By Emily Harrison Call it meditation, mindfulness, being still, present or quiet time – this ancient method of bringing balance and connection is making a modern day resurgence.
From school kids - to Olympic athletes - to healing miracles – Mastery of the Mind is a powerful tool. Even science and medicine are now lining up to prove its benefits.
The list of benefits is extensive. And on the back of this growing awareness an industry is emerging with techniques, books, audio guides, retreats and so on to learn ‘what is’ and ‘how to’ meditate – but let’s look at the ‘why.’
If you think about it we give the outer body a good wash, sometimes several times a day. But how often do we clean out the mind?
We also feed the body several times a day. But how do we nourish our mind?
Meditation does just that. It helps regain control of the mind; it helps to catch the excitable puppy that is running around in circles trying to catch its tail.
Yet what so many people find, then quickly give up in despair, is once they stop and be still in the physical body, they suddenly become aware that the mind chatter is a buzz – racing in circles and just as out of control as the puppy!
It's something the sages of old have known since the beginning of time. As this saying goes:
‘you should sit in meditation for twenty minutes every day…unless you are too busy; then you should sit for an hour.’
If I remember back to my first introduction to a meditation course – during the first morning of homework practice I had to stop (distracted by hunger) to have a snack…the second morning I discovered there was a leaking tap somewhere….the third day I knew the movements of the neighbours. The point being it can take regular practice, focus and a sense of humour to make meditation friendship with your mind.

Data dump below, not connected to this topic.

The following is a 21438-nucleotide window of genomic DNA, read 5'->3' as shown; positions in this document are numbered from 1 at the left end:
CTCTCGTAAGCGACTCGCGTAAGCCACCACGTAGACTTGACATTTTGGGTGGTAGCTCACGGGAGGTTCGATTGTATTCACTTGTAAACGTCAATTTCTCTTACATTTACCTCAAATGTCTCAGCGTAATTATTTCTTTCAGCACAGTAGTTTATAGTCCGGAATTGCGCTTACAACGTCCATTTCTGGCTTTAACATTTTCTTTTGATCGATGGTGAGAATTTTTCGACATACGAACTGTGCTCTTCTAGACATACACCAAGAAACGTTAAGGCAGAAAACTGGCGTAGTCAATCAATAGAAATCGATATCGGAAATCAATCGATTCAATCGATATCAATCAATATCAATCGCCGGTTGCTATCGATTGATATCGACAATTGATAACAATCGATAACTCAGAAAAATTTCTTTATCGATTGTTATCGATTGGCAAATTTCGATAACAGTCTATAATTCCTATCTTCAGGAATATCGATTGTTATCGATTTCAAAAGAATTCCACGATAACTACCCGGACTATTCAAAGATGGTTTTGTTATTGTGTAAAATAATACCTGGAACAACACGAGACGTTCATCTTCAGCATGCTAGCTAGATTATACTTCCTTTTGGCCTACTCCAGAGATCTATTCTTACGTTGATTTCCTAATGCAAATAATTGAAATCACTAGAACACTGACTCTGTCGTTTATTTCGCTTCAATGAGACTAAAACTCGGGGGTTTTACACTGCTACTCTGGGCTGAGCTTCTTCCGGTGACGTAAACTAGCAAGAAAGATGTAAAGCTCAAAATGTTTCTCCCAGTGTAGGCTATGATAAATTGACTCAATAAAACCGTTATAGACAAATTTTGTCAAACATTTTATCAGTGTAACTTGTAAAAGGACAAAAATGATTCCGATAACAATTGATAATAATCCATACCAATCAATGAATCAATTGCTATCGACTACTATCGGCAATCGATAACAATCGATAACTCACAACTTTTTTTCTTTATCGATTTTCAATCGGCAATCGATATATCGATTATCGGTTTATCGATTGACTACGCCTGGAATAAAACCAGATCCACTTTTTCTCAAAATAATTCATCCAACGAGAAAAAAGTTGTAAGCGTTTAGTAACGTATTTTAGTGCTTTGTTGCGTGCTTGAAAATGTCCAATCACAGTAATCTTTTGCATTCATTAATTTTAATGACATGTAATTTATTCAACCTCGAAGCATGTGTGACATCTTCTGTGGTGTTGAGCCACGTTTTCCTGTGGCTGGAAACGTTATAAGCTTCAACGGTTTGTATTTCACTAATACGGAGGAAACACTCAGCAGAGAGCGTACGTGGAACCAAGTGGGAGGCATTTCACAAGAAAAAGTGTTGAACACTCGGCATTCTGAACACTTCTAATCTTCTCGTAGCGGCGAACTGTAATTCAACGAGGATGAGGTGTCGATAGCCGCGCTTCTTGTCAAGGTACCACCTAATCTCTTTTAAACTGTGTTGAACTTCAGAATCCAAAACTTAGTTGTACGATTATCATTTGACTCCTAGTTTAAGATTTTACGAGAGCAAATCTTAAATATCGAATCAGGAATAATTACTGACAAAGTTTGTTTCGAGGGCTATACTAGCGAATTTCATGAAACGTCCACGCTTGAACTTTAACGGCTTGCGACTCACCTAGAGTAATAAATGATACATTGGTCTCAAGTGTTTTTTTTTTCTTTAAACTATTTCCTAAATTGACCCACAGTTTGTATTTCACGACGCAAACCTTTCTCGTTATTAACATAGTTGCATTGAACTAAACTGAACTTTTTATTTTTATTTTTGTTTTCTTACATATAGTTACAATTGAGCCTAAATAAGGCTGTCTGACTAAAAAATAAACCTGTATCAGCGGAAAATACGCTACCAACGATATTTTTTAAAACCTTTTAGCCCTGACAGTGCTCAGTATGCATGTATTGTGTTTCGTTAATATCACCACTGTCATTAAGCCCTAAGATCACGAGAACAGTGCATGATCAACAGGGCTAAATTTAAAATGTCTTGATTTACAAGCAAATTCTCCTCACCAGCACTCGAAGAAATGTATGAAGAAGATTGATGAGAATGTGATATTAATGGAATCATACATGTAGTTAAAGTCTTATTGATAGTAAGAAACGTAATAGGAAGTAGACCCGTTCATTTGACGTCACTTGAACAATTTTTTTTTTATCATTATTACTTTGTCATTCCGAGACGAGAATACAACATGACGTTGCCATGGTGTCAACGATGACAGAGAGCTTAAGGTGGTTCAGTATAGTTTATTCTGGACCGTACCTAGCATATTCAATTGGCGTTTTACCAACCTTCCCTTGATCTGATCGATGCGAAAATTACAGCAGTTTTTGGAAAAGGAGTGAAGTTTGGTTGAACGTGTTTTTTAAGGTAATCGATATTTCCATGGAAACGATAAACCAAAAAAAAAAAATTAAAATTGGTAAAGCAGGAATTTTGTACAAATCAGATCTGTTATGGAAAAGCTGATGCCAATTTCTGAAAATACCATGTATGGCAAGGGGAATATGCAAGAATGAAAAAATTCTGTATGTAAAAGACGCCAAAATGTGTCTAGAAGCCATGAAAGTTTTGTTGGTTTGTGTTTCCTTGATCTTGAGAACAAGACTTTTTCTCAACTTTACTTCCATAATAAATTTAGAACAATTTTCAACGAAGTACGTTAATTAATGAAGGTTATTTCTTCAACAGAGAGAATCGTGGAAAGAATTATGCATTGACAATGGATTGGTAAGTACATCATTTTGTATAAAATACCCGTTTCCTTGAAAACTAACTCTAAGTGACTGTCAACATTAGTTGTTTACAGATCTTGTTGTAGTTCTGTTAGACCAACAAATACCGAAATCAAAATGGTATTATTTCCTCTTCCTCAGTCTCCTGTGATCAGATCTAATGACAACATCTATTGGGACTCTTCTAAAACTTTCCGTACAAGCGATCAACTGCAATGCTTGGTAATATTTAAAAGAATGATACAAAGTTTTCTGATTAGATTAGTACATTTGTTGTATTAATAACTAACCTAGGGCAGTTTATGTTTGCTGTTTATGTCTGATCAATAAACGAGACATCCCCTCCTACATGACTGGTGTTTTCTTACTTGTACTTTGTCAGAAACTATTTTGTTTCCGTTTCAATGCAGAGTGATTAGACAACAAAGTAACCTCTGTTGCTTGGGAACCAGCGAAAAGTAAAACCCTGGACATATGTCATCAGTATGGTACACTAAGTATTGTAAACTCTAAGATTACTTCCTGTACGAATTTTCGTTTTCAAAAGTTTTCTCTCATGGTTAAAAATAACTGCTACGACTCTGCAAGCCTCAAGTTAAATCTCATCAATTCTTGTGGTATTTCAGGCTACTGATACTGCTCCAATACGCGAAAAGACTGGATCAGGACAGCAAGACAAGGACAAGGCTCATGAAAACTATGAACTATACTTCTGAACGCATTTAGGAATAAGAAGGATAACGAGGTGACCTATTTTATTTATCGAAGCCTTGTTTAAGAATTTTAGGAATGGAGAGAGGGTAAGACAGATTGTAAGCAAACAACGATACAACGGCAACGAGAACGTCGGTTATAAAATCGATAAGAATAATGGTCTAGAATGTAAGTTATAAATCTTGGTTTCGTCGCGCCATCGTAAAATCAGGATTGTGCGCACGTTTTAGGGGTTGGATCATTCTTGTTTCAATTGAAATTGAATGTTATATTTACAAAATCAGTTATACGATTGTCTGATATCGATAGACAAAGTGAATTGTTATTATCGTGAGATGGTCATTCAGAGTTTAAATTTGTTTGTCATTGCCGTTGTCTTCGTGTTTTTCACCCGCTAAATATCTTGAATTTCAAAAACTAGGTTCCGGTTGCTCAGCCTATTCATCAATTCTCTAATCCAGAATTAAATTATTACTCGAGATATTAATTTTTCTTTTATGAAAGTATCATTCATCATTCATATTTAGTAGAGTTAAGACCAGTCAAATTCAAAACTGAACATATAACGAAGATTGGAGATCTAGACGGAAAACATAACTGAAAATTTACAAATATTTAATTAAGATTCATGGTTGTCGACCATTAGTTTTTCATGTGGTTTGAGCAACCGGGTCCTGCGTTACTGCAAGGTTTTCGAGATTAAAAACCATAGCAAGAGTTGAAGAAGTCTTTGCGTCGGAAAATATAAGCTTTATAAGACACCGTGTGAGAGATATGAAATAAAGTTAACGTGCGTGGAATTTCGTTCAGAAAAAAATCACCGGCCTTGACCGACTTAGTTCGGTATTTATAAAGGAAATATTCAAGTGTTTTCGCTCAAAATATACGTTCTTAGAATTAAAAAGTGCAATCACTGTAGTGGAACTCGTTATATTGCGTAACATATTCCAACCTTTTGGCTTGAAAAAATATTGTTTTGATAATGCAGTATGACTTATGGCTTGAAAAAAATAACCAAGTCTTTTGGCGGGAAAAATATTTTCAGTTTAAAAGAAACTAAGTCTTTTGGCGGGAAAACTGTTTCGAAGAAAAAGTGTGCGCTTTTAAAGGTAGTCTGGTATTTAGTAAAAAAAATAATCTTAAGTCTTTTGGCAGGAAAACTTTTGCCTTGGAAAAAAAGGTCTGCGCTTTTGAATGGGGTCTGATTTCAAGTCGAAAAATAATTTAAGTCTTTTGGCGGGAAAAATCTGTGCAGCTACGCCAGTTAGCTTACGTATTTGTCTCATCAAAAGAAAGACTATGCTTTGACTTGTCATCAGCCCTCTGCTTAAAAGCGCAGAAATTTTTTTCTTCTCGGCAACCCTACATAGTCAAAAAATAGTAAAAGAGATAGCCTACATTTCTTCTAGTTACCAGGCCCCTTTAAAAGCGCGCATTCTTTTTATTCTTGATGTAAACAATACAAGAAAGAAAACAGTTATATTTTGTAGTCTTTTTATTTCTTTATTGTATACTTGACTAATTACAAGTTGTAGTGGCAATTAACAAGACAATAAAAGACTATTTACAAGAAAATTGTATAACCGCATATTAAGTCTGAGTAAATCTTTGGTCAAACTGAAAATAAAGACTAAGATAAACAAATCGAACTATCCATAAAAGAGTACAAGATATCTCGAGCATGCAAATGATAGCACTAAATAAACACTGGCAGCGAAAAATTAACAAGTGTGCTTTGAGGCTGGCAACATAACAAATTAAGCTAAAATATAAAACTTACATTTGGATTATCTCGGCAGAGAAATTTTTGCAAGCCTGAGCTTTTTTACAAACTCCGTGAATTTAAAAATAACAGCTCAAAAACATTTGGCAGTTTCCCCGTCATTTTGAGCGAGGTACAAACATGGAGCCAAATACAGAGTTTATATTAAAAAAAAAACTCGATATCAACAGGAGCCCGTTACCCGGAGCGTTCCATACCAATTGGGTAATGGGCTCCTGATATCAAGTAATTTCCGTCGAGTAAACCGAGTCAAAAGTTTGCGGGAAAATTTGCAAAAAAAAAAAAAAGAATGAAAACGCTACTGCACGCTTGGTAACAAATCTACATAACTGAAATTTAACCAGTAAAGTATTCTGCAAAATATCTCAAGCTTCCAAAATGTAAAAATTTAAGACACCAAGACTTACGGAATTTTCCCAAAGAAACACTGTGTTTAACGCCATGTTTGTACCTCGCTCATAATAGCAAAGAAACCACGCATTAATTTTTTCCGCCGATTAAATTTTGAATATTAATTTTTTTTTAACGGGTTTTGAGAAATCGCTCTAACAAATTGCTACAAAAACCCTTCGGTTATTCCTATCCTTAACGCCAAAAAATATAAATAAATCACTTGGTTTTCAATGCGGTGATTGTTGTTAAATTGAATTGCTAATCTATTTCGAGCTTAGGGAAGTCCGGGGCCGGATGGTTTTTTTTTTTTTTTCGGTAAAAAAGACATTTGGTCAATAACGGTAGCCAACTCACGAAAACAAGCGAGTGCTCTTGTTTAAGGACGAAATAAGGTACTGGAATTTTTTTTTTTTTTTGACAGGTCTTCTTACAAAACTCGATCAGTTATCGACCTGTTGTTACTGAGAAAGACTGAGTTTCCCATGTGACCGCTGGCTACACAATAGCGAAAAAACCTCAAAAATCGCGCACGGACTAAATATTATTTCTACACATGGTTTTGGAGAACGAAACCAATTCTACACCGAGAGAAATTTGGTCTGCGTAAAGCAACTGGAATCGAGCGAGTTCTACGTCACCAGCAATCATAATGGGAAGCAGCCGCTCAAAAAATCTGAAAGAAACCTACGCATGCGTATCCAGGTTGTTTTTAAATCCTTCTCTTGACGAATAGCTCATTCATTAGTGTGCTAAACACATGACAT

It can take time to reign in and train the puppy.
The goal is to be master of the mind rather than be mastered by the mind; to be present rather than playing back what’s been and gone or playing out what could happen next.
And once the chatter has quieted down, it’s in this alert stillness that we have space for insights, ideas and inspiration to come to the surface.
It is where we can tap into our creative potential, naturally, without the use of mind-altering substances.
In next month’s column we’ll look at how this creative potential translates on to the canvas as I talk to an artist about meditation as part of her artistic process and inspiration.
Being in the midst of Winter, it’s a time when we tend to focus more inwardly – a natural turning in as the days are shorter, darker and colder. It can be a period of introspection before the burst of Spring energy entices us out.
So why not use the opportunity of the season to take time for stillness? Take some time to connect with the breath, still the body and allow the mind to de-clutter. But please, play lovingly with the puppy if you find it a little excitable.
Emily Harrison is a yoga teacher and writer who often has a mind that runs like an excitable puppy. She finds taking time for yoga, meditation and relaxation is important to keep the puppy under control (along with a sense of humour). You can read more at iamem.com